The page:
The Philosophy of Love
Publication Year: 1999
Published by: Purdue University Press
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The Phaedrus lies at the heart of Plato's work, and the topics it discusses are central to his thought. It treats the human soul, not only its interior structure, but its origins and destiny as well; it offers one version of Plato's theory of ideas; and it contains one of Plato's most extensive...
Part One: The Voices of Philosophy
Socrates and Plato have left many marks upon our culture, and the strongest one perhaps is the stature they gave to philosophy by contrasting it with other forms of thought and speech. Plato's portraits of Socrates in dialogue with different characters, especially in the early works, give profile...
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We treat myth first of all, a form of thinking and communicating that was far older than Plato and his philosophical text, but which he has woven into it. Myth is perhaps the most archaic sort of thinking, and philosophy, like rhetoric and history, rose up in opposition to myth in the fifth century. ...
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A great deal of the Phaedrus is devoted to the discussion of rhetoric. A t the beginning, Phaedrus reads to Socrates a speech written by Lysias that is supposedly the ne plus ultra of contemporary oratory. Then he challenges Socrates to compete with Lysias by offering a speech...
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In the course of his critical treatment of rhetoric, Socrates makes repeated reference to the alternative that he sometimes calls dialectic (269b, 276e) and sometimes philosophy (278d, 279a). Dialectic is distinctive of Socrates, what differentiates his thinking from that of Phaedrus and Lysias...
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Throughout part 1 we have been studying the different "voices" of philosophy—forms of discourse and communication that it may employ—with the aim of seeing how Plato brings them into a harmony. Part 1 as a whole is introductory to the study of the Great Speech, translated in part 2...
Part Two: Socrates' Great Speech: Phaedrus 241d-257b
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SOCRATES: ... There, Phaedrus, that will do. Not another word shall you hear from me. You'll have to let that be the end of the speech.
PHAEDRUS: But I thought you were just halfway through and that you'd have as much to say about the nonlover...
Part Three: The Philosophy of Love
This is a dialogue that celebrates Eros as a god, no mere demon or spirit intermediary between gods and mortals as in Diotima's speech in the Symposium. That is the cumulative point of the three speeches in the Phaedrus. The first two speeches constitute an abuse of the god and create...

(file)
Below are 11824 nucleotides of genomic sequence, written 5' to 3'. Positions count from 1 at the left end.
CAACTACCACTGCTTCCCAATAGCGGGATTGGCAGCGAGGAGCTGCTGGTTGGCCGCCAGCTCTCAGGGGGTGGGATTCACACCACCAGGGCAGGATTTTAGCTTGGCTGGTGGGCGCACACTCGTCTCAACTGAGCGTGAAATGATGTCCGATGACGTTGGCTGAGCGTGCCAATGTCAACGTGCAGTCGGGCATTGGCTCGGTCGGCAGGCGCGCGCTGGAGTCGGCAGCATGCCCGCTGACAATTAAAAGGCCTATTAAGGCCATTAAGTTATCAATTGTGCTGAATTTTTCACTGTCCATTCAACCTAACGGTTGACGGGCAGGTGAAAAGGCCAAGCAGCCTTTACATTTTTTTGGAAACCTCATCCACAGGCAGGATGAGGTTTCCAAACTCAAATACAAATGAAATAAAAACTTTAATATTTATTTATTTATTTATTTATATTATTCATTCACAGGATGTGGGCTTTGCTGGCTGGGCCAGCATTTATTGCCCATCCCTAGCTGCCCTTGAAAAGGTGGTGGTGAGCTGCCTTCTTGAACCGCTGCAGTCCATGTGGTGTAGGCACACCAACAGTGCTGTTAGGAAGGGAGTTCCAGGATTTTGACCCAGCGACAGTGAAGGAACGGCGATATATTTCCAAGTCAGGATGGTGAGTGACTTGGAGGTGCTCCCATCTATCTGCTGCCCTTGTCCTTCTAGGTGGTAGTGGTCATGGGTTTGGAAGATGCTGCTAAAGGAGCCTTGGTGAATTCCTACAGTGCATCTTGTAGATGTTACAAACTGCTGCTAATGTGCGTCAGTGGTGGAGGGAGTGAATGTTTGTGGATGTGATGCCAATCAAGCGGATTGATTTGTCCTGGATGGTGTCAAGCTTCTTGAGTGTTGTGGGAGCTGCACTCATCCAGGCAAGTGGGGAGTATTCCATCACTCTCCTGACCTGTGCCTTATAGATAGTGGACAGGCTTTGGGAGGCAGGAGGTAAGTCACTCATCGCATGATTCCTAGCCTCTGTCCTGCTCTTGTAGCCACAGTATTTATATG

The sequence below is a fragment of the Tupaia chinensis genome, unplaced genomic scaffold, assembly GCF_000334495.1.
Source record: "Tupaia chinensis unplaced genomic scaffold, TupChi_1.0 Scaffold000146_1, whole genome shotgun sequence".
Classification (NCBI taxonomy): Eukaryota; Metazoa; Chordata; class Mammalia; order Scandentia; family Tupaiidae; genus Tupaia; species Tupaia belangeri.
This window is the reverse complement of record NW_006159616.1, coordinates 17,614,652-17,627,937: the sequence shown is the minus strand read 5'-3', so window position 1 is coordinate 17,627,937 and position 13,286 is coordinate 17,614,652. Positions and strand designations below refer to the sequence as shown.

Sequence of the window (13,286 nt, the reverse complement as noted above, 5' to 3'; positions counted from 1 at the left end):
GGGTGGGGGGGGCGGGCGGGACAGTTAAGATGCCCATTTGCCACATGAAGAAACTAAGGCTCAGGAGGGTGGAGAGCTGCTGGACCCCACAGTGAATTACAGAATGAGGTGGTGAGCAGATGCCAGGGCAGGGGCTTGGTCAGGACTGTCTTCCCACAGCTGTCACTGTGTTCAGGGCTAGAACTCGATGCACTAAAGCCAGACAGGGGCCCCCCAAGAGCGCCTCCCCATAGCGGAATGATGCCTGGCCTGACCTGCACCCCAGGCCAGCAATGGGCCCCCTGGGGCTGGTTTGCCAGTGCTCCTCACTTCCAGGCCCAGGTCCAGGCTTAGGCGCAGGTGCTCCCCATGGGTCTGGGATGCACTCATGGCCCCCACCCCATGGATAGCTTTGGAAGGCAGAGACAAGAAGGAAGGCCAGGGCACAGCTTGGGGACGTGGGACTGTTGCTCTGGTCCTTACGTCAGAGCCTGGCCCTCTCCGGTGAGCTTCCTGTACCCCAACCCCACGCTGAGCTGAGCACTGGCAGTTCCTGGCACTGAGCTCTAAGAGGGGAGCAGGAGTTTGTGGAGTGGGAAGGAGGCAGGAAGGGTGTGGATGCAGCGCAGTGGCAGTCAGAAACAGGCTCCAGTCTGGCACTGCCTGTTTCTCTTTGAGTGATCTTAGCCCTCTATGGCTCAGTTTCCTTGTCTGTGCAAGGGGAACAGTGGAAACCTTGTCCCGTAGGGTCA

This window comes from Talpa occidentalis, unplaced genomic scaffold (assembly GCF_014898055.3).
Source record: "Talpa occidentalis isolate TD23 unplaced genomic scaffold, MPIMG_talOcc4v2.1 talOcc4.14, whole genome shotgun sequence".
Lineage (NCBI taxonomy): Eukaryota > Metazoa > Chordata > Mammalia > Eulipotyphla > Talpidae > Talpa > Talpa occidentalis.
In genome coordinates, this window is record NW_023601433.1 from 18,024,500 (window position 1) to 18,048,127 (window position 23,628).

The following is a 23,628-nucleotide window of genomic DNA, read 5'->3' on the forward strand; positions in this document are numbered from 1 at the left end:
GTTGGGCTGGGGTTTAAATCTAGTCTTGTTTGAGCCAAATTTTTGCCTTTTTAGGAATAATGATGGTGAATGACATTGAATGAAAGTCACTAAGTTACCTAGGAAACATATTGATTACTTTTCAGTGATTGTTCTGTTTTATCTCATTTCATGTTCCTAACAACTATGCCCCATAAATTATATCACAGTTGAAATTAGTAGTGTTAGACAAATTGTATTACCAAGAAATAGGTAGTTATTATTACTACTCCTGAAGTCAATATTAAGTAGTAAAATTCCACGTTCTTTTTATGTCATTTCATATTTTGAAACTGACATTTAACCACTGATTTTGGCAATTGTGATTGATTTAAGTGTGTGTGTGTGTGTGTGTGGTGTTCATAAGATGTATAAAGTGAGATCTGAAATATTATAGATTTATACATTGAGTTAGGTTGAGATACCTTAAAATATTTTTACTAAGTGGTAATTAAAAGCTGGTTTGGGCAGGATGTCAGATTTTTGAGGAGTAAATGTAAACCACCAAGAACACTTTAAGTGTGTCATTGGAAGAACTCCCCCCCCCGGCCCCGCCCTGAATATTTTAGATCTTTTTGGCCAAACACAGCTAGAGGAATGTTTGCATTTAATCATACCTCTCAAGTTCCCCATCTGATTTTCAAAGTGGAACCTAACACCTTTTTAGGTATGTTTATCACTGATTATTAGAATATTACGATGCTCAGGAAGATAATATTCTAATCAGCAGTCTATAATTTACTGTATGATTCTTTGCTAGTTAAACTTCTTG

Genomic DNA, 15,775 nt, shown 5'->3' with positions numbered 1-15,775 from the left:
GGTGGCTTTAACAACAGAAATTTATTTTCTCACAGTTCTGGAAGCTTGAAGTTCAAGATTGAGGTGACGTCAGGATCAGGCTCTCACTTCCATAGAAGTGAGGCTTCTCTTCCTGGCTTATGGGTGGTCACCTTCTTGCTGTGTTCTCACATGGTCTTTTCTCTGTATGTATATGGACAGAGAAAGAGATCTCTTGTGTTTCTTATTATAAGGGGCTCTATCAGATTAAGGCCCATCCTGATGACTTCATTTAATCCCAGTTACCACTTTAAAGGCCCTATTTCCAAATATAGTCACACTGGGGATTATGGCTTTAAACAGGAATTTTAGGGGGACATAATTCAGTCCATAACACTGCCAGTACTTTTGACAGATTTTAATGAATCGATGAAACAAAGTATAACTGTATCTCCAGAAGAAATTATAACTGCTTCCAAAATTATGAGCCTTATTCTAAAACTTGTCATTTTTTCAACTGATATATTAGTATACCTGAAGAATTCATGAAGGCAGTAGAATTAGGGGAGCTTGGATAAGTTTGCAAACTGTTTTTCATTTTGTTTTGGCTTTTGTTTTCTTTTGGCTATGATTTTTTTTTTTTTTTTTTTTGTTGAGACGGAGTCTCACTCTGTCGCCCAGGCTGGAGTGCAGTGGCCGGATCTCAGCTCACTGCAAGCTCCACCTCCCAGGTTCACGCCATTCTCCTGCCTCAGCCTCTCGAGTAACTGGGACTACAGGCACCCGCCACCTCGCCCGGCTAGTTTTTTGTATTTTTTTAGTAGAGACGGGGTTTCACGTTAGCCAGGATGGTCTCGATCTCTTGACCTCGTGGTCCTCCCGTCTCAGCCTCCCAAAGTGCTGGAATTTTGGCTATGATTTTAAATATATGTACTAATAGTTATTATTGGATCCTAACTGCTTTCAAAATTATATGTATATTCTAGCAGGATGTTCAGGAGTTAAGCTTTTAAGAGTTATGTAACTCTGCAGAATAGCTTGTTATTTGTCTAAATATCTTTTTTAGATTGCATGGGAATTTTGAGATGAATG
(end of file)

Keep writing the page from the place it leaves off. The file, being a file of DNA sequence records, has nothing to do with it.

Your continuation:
5. Two Speeches against Love: Phaedrus 230e-234c, 237b-241d
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Dialectic is certainly the ruling method of philosophy in the Phaedrus, and it forms the substructure of the work. The dialogue takes its start from a thesis against love by Lysias, which is then supported by a speech of Socrates, both of them in preparation for the counterthesis, the defense...
6. The Gods: Phaedrus 241d-244a
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At 241d Socrates interrupts himself; his enthusiasm is ended, and he will say no more. He says (241e) that he has broken out into dithyrambs and even epic verse, due to the inspiration of the local nymphs; later (242b), he ascribes it to the inspiration of Phaedrus—in any case, he has been carried away. ...
7. The Human Soul: Phaedrus 244a-250c
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An exposition of Socrates' Great Speech should start from its account of the soul, psyche. This will require reference to other Platonic works that treat the soul and to other books that give a more comprehensive treatment of Plato on the soul. But there is another context still for our study...
8. Truth: Phaedrus 247c-250c
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We have explored something of the destiny that awaits the human soul. Yet the Phaedrus differs from the Phaedo in that its focus is less on the ultimate fate of the soul and more on the life of the soul in advance of incarnation. Socrates maintains in the Meno and Phaedo that we had an...
9. Love and Beauty: Phaedrus 250b-257b
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In the section from 250b to 257b Socrates explores the true inner nature of love, stating his reply to the earlier speeches, in particular that of Lysias. In this way, we can see the speech, not only as an exercise in rhetoric, but as dialectic too, as it comprises the considered exploration of love...
10. Politics: Phaedrus 257c-262c
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From Phaedrus 257c to the end of the dialogue at 279c, the tone of the text is different from that of the Great Speech in the middle of the dialogue. From the heights of eloquence and speculation we make an abrupt descent into an everyday world. Dramatically, this is accomplished by Phaedrus...
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Page Count: 248
Publication Year: 1999
Series Title: History of Philosophy
Series Editor Byline: Adriaan Peperzak